Jake Wood-Evans’ Vanitas show is now available to view at the Musée d’Art Classique de Mougins, 15 October 2021 – 30 January 2022
Jake Wood-Evans’ new body of work, entitled Vanitas, forms his first solo exhibition with Mougins Museum. Influenced by traditional ‘vanitas’ artworks that symbolise the transience of life and painted during the COVID-19 lockdowns of 2020 and 2021, the artist uses inspiration from the past while simultaneously engaging with a distinctly contemporary mood. The pieces combine the possibility of an attempted communal return to the beauty and bounty of nature with the inescapable reality in which we find ourselves at the present moment. In this sense, Wood-Evans’ paintings convey a modern day memento mori; preoccupations with mortality, identity, histories, loss and fear have been hard to avoid in recent times. At the same time, this concept of the ‘vanitas’ serves equally to inspire, motivate and clarify.
References within the collection draw from the Golden Age of painting in the 17th century. They include works by Ambrosius Bosschaerts the Elder, Jan Brueghel the Elder, Jan Davidsz de Heem and several female artists of the time, such as Maria van Oosterwyck and Rachel Ruysch. Wood-Evans’ ethereal flower paintings are formed of combinations and reorderings of these references, just as the original artists merged flowers from different continents and seasons in a single work, creating illusions of reality by rearranging and reusing individual floral studies in several subsequent works.
Vanitas follows Wood-Evans’ last solo show, Relic, which referenced great altarpieces by Old Masters such as Rubens and Van Dyck, contemporaries of the Dutch Golden Age artists. Like the altarpiece works, Wood-Evans’ still life compositions present bountiful, authentically impossible arrangements of flowers while creatures and adornments provide powerful moralistic allegories. The paintings arc upwards in a celestial exhibition of light and darkness, at once representing the brevity of life and the promise of an eternal afterlife. The flowers seem to blossom upwards, reaching towards the heavens, while those blooms that fall below wilt and wither, shrouded in shadow.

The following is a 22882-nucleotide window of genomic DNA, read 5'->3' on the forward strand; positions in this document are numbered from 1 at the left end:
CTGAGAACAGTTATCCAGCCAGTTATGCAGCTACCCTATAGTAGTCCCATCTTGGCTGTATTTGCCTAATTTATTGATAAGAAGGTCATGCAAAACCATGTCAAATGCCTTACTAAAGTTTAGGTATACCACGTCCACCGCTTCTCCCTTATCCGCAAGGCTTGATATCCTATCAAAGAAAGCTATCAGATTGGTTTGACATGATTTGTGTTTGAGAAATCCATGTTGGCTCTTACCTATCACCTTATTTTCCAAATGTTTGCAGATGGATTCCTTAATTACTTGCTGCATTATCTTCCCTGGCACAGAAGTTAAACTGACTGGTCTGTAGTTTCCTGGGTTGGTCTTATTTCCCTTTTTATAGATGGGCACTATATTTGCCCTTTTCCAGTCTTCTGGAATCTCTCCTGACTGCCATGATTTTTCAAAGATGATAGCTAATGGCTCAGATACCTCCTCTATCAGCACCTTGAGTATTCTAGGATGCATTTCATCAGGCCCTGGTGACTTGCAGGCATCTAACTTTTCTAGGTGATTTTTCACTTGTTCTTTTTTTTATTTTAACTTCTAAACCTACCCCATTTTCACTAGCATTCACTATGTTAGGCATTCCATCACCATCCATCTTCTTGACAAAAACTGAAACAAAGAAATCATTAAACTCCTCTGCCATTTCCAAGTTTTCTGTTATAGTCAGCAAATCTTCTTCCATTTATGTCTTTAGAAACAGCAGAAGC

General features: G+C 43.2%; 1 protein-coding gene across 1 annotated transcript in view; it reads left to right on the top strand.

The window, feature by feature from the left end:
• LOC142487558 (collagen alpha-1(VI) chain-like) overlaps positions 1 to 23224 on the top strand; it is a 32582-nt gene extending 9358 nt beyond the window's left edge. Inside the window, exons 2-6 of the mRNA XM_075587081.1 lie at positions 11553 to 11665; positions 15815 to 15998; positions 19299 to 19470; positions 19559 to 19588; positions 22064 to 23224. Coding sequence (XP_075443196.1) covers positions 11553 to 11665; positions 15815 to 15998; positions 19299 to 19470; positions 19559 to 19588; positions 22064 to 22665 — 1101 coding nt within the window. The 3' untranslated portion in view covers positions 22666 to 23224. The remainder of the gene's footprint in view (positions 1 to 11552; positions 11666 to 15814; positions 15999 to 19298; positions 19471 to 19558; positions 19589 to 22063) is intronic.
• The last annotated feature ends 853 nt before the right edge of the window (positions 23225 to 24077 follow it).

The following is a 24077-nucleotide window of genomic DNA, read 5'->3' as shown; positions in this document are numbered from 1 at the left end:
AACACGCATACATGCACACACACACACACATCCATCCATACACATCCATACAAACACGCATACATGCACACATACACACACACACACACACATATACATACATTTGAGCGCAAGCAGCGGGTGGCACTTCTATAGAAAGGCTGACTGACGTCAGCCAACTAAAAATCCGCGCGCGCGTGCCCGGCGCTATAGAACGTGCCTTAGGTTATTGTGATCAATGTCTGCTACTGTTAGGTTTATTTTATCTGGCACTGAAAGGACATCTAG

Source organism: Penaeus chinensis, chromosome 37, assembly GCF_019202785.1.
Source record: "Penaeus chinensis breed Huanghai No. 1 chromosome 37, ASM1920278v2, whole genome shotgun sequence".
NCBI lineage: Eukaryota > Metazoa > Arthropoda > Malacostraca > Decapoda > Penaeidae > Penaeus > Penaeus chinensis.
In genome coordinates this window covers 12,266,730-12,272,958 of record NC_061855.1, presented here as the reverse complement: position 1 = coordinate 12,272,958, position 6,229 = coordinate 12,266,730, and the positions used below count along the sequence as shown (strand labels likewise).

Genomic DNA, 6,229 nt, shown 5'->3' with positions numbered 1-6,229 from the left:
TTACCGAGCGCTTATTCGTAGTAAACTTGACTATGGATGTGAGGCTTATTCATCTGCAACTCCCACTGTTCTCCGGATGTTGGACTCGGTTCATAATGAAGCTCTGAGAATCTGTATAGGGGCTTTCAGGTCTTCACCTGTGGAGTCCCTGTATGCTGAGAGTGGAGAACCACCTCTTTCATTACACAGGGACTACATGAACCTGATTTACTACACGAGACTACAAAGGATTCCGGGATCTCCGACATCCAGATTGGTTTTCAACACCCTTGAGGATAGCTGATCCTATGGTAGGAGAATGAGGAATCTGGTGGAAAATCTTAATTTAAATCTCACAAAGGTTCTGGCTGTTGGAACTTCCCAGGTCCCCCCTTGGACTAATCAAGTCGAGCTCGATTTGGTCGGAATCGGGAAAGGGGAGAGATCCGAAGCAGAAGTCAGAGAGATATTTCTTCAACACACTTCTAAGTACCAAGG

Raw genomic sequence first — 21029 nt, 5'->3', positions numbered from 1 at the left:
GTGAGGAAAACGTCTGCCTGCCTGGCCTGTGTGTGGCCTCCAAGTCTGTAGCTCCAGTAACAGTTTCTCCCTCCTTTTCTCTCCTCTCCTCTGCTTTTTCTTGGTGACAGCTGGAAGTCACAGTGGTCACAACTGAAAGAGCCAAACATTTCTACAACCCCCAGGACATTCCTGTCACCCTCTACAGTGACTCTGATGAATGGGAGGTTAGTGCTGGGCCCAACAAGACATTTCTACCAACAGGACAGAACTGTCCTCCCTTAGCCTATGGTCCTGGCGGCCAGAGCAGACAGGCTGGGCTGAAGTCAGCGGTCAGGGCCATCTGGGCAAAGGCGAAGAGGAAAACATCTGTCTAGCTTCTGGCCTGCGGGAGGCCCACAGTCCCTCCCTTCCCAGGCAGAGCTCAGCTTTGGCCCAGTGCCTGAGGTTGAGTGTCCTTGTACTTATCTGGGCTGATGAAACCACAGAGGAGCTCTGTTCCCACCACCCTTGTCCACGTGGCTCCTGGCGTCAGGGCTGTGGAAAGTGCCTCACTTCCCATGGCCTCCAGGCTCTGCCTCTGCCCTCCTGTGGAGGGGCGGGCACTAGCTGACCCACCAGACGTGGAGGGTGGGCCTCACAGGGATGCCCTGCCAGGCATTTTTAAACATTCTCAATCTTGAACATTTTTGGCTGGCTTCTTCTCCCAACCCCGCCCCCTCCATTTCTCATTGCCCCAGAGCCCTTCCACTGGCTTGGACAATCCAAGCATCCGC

In and of itself, Wood Evans’ practice is a form of vanitas. The subjects within the paintings that form his exhibition are, in turn, revealed and concealed behind tarnished and dissolving facades. Underneath dappled light, transient shapes form and reform across the surface of the linen. These works are made in moments of experimentation. Similar to Picasso’s description of his own work as ‘a sum of destructions’, Wood-Evans’ builds and demolishes in the same instant. A canvas is rarely discarded, even though the artist admits his process often risks the overworking of an idea to the point of elimination. Surfaces are reused and recycled, ideas are reborn and adapted while bearing the imprint of what has passed before. Details dissolve to form altered and retranslated versions of themselves, almost becoming visual equivalents of palimpsests. In Wood-Evans’ Vanitas, the traces of previous workings remain and are celebrated, encouraged even, rather than denied, becoming integral to the final image.